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New eco-friendly public sauna opens in Helsinki

A new, multi-million-euro public sauna has opened its doors in Helsinki. The impressive seaside centre features a restaurant and three different steam rooms, to please even the most discriminating sauna fans.

Rakennuksen suunnittelusta vastanneet arkkitehdit Anu Puustinen ja Ville Hara Avanto Arkkitehdit Oy:stä halusivat, että rakennus sopii sitä ympäröivään rantamaisemaan.
Image: Lauri Pönni / Yle

Finland’s capital city has a new feather in its cap, as the striking new Löyly public sauna complex opened its doors this week in the seaside district of Hernesaari.  The new venue is easily the showiest of Helsinki’s public saunas, with three different saunas to choose from, a spacious and sleek restaurant/café and several terrace areas for lounging.

Sauna is an essential part of Finnish culture and national identity. Public saunas used to be common in Finland’s cities, but now that most housing units have saunas of their own, public saunas have decreased dramatically in number.

Full steam ahead

Löyly (the Finnish word for the steam that comes when you throw water to the hot stones in sauna) is the city of Helsinki’s brainchild, designed to instil a sense of community and attract tourists to try the unique sauna experience. The project prioritized environmental sustainability from the start.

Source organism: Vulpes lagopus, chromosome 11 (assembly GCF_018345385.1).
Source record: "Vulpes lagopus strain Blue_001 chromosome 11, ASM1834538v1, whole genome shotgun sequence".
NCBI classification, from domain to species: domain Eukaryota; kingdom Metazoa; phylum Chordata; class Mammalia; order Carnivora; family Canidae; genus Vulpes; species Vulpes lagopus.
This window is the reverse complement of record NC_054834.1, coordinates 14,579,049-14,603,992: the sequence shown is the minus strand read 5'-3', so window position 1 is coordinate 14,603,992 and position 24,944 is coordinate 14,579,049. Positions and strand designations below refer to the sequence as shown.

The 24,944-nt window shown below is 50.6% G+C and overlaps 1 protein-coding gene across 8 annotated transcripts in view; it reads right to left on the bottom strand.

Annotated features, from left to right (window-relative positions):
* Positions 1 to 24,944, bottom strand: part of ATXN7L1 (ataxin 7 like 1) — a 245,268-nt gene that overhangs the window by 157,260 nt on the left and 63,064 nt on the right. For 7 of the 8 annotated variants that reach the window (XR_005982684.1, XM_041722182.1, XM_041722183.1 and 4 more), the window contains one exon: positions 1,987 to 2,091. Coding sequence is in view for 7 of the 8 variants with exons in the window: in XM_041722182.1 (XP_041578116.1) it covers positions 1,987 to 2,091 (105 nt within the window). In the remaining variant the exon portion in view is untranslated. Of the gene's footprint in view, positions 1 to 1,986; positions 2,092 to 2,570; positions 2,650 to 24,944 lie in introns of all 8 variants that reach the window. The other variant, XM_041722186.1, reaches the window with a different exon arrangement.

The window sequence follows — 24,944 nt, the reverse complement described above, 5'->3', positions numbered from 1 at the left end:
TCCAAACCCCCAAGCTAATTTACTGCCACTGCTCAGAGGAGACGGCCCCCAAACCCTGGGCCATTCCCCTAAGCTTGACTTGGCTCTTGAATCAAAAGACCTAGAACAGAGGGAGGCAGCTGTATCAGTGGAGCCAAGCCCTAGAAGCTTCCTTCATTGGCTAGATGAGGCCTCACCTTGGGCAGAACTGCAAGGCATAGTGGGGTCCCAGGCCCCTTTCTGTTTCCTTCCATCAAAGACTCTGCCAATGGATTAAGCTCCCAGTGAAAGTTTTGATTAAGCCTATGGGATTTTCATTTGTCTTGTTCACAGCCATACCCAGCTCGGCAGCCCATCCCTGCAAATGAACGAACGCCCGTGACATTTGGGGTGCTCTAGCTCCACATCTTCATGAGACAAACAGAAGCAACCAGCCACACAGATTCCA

“All of the timber used to build the structure was FSC certified. The terraces are protected by a ‘flutter’ of wooden slats that provides visual privacy and shelter from the sun,” says Ville Hara of Avanto Architects Ltd, the firm that designed the complex.

Löyly was quietly opened on Monday, May 23, without media attention. The project's main investors, actor Jasper Pääkkönen and MP Antero Vartia, say they want to keep their 6-million-euro venue free of any elite stigma, to ensure that as many people as possible will enjoy Helsinki's newest hotspot.

Smoke and wood-burning saunas

Two of Löyly’s saunas, a traditional smoke sauna and a wood-burning sauna, are open to the public daily from 13:00 to 22:00, except on Tuesdays when it opens later, at 16:00. The administrators ask that people seeking to use the saunas arrive by 20:30 at the latest. The saunas are also warm on Wednesday and Saturday mornings from 07:30 to 09:30. A third, smaller wood-fired sauna is also available for exclusive hire.

Both saunas can accommodate around 20 bathers at a time, and offer direct access to the covered outdoor seating area and the sea, where guests are free to swim year round.

Löyly offers separate changing rooms and shower facilities for men and women, but as the saunas and other public areas are mixed, the owners break with Finnish tradition and respectfully request that the facility’s sauna-goers use swimming costumes at all times.

The admission fee for a two-hour sauna visit is 19 euros. The price includes a towel, seat liner and shampoo and shower gel. A fee of 10 euros per hour is added for any additional hours.

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